DPA approach was already overruled by Dutch lower court and criticized by the European Commission
The VoetbalTV case goes back to 2020 when the Dutch DPA issued a fine of EUR 575.000 because it viewed that VoetbalTV did not have legitimate interests for filming amateur soccer matches in cooperation with amateur soccer clubs and broadcasting the matches on the VoetbalTV platform. The Dutch DPA viewed that VoetbalTV's activities were purely for commercial interests and such interests can never be a legitimate interest.
In fact, the Dutch DPA was so convinced of their reasoning that they did not perform the three-part test following from EU case law for determining whether a legitimate interest applies. This three-part test consists of the following steps:
establishment of the existence of a legitimate interest behind the processing;
assessment regarding the necessity of the processing in question; and
balancing the legitimate interest of the controller with the fundamental rights and freedoms of the data subject.
The Dutch DPA stopped its assessment at the first step by determining that no legitimate interests exist in case of pure commercial interests, without even considering steps 2 and 3. Not only was the Dutch DPA's assessment approach and decision overturned by a Dutch lower court, it was also criticized by the European Commission which urged the Dutch DPA to change its strict position.
Council of State overrules Dutch DPA decision
Convinced of its legal reasoning of its strict approach, the Dutch DPA decided to appeal the lower court decision to the Council of State, the highest Dutch general administrative court. Fortunately, the Council of State agreed with the lower court and confirmed that the Dutch DPA's decision was inadequately substantiated by:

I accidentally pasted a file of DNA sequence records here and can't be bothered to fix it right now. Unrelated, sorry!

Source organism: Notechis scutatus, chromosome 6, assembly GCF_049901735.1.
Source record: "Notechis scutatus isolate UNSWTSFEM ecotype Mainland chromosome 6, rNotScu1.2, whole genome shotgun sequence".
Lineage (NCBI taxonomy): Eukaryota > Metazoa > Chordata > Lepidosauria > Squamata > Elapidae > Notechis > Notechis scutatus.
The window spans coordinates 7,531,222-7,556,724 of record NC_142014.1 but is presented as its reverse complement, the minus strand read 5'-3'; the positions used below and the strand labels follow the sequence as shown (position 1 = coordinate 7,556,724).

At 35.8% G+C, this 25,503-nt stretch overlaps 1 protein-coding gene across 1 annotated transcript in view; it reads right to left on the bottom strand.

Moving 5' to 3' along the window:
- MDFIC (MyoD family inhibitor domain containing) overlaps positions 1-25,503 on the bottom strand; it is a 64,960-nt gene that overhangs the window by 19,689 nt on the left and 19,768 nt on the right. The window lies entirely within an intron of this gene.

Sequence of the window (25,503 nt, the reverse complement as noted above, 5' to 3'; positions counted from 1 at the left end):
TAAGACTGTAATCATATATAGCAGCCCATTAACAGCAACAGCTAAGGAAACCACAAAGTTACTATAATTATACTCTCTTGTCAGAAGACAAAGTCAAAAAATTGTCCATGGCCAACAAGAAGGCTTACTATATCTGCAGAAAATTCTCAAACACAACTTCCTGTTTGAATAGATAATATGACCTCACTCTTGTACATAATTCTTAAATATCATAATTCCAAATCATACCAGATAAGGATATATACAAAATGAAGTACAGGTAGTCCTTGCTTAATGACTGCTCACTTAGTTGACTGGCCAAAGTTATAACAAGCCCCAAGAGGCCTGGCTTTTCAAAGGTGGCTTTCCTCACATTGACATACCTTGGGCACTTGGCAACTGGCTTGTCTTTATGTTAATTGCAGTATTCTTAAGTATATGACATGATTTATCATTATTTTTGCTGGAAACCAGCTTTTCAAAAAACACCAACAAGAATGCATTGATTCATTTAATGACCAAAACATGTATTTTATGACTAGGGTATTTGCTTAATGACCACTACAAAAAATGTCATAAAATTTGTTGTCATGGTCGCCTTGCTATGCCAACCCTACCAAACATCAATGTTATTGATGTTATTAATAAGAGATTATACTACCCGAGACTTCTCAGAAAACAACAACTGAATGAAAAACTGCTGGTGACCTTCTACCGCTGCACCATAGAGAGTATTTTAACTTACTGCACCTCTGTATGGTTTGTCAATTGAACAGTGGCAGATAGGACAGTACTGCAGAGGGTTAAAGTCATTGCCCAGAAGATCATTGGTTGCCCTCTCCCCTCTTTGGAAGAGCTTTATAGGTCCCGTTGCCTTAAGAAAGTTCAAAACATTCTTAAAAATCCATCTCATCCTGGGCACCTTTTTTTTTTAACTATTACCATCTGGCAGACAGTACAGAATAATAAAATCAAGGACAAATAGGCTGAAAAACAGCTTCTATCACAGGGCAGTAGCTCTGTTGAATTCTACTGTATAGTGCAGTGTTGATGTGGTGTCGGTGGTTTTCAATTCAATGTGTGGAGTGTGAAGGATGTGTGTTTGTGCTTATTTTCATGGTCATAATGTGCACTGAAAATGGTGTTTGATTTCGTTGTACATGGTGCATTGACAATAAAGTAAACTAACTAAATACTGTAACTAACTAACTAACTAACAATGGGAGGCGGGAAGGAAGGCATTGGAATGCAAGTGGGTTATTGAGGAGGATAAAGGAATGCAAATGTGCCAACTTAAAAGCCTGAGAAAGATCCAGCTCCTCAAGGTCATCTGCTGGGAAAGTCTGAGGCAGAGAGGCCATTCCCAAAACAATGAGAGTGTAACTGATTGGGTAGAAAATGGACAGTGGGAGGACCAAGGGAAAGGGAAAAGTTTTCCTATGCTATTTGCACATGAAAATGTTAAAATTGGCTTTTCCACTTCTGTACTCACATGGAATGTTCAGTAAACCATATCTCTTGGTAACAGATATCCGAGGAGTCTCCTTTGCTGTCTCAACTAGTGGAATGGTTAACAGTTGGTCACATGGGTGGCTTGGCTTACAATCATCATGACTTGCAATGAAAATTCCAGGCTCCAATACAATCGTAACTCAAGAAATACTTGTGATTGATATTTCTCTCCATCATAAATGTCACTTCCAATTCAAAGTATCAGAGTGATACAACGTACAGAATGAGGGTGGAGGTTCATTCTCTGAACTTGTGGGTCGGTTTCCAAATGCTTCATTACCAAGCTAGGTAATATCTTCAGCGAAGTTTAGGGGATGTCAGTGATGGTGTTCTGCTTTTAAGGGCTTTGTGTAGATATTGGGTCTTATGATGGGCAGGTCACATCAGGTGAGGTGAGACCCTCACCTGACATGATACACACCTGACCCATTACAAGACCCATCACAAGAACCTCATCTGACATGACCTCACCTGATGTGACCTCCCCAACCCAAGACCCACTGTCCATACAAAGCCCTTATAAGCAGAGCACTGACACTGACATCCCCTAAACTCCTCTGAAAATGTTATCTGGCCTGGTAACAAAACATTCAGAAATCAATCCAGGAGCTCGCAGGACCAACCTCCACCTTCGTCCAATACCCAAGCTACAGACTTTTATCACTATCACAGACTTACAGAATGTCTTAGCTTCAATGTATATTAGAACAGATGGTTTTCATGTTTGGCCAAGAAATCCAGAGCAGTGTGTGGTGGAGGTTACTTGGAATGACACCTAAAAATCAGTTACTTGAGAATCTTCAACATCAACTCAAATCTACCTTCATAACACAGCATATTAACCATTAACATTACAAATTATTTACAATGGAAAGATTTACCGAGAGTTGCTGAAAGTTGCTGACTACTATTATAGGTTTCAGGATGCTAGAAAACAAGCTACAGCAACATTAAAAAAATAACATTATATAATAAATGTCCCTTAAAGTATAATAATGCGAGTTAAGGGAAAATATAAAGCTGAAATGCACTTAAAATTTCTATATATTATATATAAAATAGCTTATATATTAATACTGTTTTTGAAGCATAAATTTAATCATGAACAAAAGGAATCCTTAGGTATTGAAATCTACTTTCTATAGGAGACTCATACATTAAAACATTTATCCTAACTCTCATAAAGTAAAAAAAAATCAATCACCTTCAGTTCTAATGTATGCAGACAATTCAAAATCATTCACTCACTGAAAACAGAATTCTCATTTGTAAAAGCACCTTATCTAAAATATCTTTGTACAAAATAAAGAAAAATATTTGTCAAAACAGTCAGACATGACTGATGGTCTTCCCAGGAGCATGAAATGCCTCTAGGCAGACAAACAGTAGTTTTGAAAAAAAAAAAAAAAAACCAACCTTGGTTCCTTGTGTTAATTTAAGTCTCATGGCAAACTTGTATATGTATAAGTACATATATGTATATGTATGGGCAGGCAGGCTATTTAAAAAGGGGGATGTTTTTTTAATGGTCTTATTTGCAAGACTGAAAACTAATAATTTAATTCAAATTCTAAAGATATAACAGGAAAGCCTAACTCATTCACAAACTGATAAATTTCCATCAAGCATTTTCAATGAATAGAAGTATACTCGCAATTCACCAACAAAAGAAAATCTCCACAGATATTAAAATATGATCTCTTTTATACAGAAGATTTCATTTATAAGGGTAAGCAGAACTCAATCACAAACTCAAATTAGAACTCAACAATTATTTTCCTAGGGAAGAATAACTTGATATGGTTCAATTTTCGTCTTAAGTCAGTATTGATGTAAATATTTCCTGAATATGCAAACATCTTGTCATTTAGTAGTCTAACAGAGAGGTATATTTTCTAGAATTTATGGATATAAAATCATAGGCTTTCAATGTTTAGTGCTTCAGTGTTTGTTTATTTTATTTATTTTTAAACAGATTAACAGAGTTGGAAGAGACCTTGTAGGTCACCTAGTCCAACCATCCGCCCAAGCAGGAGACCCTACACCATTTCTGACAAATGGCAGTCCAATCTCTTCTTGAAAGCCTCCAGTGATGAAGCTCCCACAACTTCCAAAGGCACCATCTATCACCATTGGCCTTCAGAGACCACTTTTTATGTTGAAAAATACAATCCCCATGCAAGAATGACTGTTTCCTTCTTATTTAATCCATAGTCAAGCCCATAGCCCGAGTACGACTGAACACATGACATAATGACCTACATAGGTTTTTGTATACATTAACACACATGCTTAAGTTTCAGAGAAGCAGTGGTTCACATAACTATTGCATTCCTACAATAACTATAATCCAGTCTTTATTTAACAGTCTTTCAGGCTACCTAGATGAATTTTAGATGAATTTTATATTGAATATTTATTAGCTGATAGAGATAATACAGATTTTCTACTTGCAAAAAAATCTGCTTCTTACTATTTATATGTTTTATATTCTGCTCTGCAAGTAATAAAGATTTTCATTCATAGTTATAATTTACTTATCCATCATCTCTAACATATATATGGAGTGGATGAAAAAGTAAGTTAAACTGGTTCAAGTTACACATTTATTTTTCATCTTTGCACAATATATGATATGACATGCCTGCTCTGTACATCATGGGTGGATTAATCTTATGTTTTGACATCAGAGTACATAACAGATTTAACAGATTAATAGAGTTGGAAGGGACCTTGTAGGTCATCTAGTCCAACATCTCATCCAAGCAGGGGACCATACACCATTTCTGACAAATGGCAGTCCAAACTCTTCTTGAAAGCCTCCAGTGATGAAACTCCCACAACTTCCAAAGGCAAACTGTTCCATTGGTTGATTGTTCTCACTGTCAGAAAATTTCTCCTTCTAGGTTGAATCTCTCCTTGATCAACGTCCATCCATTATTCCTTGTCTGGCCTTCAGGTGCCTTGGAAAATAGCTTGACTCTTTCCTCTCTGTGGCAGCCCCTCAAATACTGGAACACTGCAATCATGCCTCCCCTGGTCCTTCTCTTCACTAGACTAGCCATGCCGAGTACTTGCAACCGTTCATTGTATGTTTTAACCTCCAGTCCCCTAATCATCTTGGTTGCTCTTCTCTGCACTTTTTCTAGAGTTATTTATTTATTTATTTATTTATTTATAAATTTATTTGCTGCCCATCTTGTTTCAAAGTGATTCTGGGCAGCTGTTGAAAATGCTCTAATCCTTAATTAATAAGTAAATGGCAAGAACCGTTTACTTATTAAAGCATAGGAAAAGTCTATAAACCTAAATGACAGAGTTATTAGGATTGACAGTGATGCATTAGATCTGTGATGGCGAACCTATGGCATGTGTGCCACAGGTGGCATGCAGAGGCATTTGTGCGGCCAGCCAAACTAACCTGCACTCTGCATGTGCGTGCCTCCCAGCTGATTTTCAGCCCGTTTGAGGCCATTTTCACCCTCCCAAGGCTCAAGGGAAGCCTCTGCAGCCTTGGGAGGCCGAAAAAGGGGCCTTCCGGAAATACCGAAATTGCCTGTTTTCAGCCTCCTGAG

not considering other non-commercial interests which were presented by VoetbalTV or the interest of other parties (e.g. increasing the involvement and enjoyment of soccer fans and soccer players, being able to perform technical analysis for/by trainers or analysts, being able to offer soccer players and their family and friends the opportunity to watch matches remotely); and
not performing the three-part assessment as required to adequately assess whether a legitimate interest exists that is necessary and proportionate, and outweighs the rights and freedoms of the data subjects.
As a result, the Council of State overturned the Dutch DPA's decision. What is unfortunate, however, is that the Council of State determined that because the Dutch DPA did not take into account other non-commercial interests of VoetbalTV and others in its assessment, it was unnecessary to assess whether purely commercial interests can qualify as a legitimate interest and/or ask preliminary questions to the EU Court of Justice for clarification.
The legal uncertainty in the Netherlands is far from over. Now that the Council of State has not used this opportunity to provide much needed clarity and the Dutch DPA is not persuaded by the European Commission's call for change, it is likely that the Dutch DPA will continue with enforcing their strict approach. It is even being suggested that the Dutch DPA is actively lobbying within the EDPB for including their strict approach in upcoming EDPB guidance on legitimate interests. Such a strict approach would have great and potentially destructive effects on businesses active in the EU. Hopefully, the EDPB or the EU Court of Justice will give clear guidance sooner than later that purely commercial interests may not be categorically excluded as legitimate interests.
Authored by Chantal van Dam and Joke Bodewits.